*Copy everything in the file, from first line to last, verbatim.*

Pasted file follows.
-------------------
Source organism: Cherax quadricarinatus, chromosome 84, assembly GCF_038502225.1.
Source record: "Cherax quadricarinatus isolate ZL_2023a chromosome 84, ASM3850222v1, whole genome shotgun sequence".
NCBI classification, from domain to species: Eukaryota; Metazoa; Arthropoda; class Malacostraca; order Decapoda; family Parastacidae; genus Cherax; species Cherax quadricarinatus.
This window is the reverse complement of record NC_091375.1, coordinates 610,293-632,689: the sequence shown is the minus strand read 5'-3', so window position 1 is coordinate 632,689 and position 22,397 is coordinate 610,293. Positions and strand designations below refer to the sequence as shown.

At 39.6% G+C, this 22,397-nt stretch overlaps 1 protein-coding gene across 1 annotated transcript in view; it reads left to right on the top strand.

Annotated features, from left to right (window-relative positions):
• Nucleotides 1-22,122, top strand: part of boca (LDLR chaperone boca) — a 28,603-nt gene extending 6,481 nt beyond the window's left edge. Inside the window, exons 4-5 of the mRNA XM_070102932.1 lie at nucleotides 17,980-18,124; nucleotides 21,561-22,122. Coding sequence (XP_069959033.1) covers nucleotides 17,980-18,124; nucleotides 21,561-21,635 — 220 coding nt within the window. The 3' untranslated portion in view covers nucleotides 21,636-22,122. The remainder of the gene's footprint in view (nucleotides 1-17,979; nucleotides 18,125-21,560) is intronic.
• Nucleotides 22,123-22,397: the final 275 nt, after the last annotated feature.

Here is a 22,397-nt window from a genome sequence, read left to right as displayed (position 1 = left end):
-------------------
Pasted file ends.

Source organism: Cherax quadricarinatus, chromosome 84, assembly GCF_038502225.1.
Source record: "Cherax quadricarinatus isolate ZL_2023a chromosome 84, ASM3850222v1, whole genome shotgun sequence".
NCBI classification, from domain to species: Eukaryota; Metazoa; Arthropoda; class Malacostraca; order Decapoda; family Parastacidae; genus Cherax; species Cherax quadricarinatus.
This window is the reverse complement of record NC_091375.1, coordinates 610,293-632,689: the sequence shown is the minus strand read 5'-3', so window position 1 is coordinate 632,689 and position 22,397 is coordinate 610,293. Positions and strand designations below refer to the sequence as shown.

At 39.6% G+C, this 22,397-nt stretch overlaps 1 protein-coding gene across 1 annotated transcript in view; it reads left to right on the top strand.

Annotated features, from left to right (window-relative positions):
• Nucleotides 1-22,122, top strand: part of boca (LDLR chaperone boca) — a 28,603-nt gene extending 6,481 nt beyond the window's left edge. Inside the window, exons 4-5 of the mRNA XM_070102932.1 lie at nucleotides 17,980-18,124; nucleotides 21,561-22,122. Coding sequence (XP_069959033.1) covers nucleotides 17,980-18,124; nucleotides 21,561-21,635 — 220 coding nt within the window. The 3' untranslated portion in view covers nucleotides 21,636-22,122. The remainder of the gene's footprint in view (nucleotides 1-17,979; nucleotides 18,125-21,560) is intronic.
• Nucleotides 22,123-22,397: the final 275 nt, after the last annotated feature.

Here is a 22,397-nt window from a genome sequence, read left to right as displayed (position 1 = left end):